Renee eventually came home from work for good, and for the rest of the evening, we were both mostly quiet, until she showed me her husband's man cave. Full of trophy bucks, knives, and native American artifacts, most of which he'd found. The kind of room my brother would enjoy.

The forecast for the next day called for the same kind of wind, in the same direction. The route was more directly into it this time.

I got my earliest start so far, still later than I'd like, but close. The wind was still almost entirely dead. But that's what happened last time.

I managed to make good time for most of the day, and the wind wasn't bad until after noon, when I had to do about a dozen miles directly into it. Still, I got to the intended destination hours earlier than I'd thought I would.

Bryce Canyon was only 30 miles away, and was less directly into the wind. Did I have the legs for it?

What might've been the difference-maker was a family from Salt Lake City that gave me an enormous bag of Peanut M&Ms and some ice water. Just what I needed! I headed south.

Before getting to Bryce Canyon, you go through Red Canyon, a scenic drive through, you guessed it, a canyon, with a lot of red rocks. That shielded most of the wind, so once in the canyon, things were goin' good!



In Red Canyon, there are turnouts all over the place, often at a particularly picturesque spot. While I was taking a picture at one, a family invited me into their RV for cold water and air conditioning. I couldn't resist. I stepped inside, took off my helmet and gloves, and happily refilled my other bottle with cold water. What a treat! Normally, my water gets increasingly warmer, until I'm drinking warm water at the hottest part of the afternoon.

After talking for a few minutes, we parted ways. I stepped out of the RV and started putting my water bottle back as they pulled away in the opposite direction. I looked at my handlebars.
Hey, where's my helmet?  ...oh no...

With the helmet in the back of their RV, they could be in another state before they realized what had happened. It was gone. Fortunately, there's a separated bike path that leads all the way from Red Canyon into Bryce Canyon and all throughout the national park. I'd be safe for the rest of the day, but tomorrow, when I would get back on the highway, would be another story.

Outside the park, I found a shop that rents bikes. I went in and convinced them to sell me one of their rental helmets. Price: $18. Not the best helmet, but it would do. For now.

When I reached the Visitors Center, I asked if there were any campsites available. They didn't know. Seems like important information; why don't national parks keep track of it? I visited all the campgrounds in the park. Full. I'd have to come up with other arrangements.

As long as I was in the park, I rode to each of the overlooks and spent some time with the view. I could try to describe it, but there's no point. Regard:



You can spend 20 minutes in any national park in the western states and get better scenery than the entire Appalachian Trail combined. As a bonus, it rains once every few weeks, not two out of every three days.

Just as I made it to my last overlook of the day, I bumped into two young women named Hillary and Gabriella, or Triangle Nose and Mama Bear. Gabriella was in the process of moving across the country, and along the way, she and Hillary were taking in the sights together, including all of Utah's National Parks. They eventually have the lifelong goal of visiting every national park. Hard to pull off!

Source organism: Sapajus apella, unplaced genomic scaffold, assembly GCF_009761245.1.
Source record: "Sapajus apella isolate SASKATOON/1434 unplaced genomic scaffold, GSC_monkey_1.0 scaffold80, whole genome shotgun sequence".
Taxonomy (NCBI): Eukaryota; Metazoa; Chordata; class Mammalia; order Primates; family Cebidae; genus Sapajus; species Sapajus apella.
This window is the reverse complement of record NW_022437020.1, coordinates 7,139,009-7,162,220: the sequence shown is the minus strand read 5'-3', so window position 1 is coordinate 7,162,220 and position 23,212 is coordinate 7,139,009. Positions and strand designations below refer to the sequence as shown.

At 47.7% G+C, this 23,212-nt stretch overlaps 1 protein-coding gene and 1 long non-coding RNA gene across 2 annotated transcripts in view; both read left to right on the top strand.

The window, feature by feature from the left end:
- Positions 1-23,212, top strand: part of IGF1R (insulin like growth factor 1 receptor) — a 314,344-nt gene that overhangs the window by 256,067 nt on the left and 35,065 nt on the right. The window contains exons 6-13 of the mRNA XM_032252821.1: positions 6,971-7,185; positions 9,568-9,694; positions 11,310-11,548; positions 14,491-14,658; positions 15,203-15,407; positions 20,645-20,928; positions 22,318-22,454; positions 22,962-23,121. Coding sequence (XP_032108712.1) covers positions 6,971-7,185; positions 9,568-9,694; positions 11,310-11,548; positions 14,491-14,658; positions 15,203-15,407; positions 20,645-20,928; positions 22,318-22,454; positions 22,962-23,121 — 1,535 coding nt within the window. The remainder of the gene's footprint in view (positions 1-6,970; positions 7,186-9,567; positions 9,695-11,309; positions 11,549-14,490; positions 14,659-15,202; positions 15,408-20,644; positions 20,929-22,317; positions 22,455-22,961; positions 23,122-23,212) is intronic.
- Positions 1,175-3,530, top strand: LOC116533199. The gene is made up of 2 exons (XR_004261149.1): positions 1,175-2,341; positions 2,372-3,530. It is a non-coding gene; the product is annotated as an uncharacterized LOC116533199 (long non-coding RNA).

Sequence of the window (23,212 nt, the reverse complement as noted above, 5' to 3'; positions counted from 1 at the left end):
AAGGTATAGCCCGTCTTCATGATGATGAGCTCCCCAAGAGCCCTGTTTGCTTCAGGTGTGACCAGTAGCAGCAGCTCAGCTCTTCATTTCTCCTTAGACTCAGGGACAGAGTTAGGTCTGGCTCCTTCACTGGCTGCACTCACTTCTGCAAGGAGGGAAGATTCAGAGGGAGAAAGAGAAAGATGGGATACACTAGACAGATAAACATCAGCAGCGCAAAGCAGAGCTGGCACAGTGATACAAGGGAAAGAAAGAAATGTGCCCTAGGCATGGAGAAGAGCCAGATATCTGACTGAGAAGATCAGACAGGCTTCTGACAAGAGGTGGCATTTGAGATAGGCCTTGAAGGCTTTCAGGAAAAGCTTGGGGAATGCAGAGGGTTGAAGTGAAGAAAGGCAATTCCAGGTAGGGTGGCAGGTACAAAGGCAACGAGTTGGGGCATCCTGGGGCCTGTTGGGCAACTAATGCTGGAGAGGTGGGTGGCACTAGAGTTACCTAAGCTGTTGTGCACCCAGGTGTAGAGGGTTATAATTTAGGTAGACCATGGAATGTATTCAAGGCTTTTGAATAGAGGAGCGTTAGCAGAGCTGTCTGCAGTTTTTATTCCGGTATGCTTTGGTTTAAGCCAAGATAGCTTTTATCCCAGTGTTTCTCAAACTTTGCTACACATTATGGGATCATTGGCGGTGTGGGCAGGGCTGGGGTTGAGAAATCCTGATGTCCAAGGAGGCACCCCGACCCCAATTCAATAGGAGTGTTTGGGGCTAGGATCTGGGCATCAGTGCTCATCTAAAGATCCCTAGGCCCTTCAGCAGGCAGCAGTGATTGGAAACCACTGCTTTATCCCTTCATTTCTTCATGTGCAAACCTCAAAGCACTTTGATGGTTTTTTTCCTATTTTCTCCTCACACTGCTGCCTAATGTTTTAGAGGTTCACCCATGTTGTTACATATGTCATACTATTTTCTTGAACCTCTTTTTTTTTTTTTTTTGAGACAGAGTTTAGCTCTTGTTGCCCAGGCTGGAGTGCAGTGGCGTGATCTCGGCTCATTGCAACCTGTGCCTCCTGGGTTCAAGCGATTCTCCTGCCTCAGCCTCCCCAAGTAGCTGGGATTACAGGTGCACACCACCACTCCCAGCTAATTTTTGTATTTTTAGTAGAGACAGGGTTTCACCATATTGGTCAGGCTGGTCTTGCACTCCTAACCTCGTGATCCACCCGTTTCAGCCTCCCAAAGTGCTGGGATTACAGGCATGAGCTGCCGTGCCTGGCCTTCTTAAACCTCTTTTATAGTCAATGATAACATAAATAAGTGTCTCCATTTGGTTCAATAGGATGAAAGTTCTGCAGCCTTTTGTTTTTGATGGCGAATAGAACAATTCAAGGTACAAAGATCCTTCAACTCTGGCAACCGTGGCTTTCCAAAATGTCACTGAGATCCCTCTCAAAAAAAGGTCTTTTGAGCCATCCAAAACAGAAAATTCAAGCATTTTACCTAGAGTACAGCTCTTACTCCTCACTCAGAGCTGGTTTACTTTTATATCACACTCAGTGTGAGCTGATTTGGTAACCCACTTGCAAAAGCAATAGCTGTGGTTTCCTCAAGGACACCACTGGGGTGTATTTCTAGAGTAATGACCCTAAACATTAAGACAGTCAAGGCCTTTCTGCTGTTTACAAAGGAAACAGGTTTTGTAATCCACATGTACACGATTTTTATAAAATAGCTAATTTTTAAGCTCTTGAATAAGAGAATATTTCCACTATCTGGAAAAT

The funny thing about them is they have opposite approaches to camping. Hillary likes to camp first class, while Gabriella is all about efficiency. There's certainly a place for each. You can hike comfortably or you can camp comfortably. It's hard to do both. I come down on the efficient, hike comfortably side of the argument, but I gotta say I love camping with my brother, who's firmly on the camp comfortably team. The funny thing is Hillary has hiked the entire Pacific Crest Trail. You'd think she'd be the one with the efficient approach.

Before parting ways, Hillary and Gabriella gave me about as much food as I could carry, including an entire box of Triscuits, a bag of Babybel cheeses, two packaged salmon filets, half a bag of turkey jerky, three granola bars, and two pouches of ready-to-eat soup. It barely fit on Valeria. Which is a good problem to have, because the best way to solve the problem is to eat. I was gonna a eat like a king tonight.

By the time I finished seeing all the overlooks, sunset was only an hour away. I could ride back out of the park to a private campground, but it would be almost dark by the time I got there, and I'd still have to register, pay, and set up the tent. And I'd have to ride back into the park in the morning if I wanted to squeeze in a short hike before leaving. Instead, I found a place where the bike path steered away from the main road, with about 200 m of trees in between. Then I darted into the woods in the opposite direction, until I couldn't even see the bike path...and then continued another 100 m. I found a flat spot padded with pine needles, nestled in between a few trees. It was quiet. I've had worse camping spots. This would do.


Jun 10, 2017
from Western States


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I am a carbon-based life form.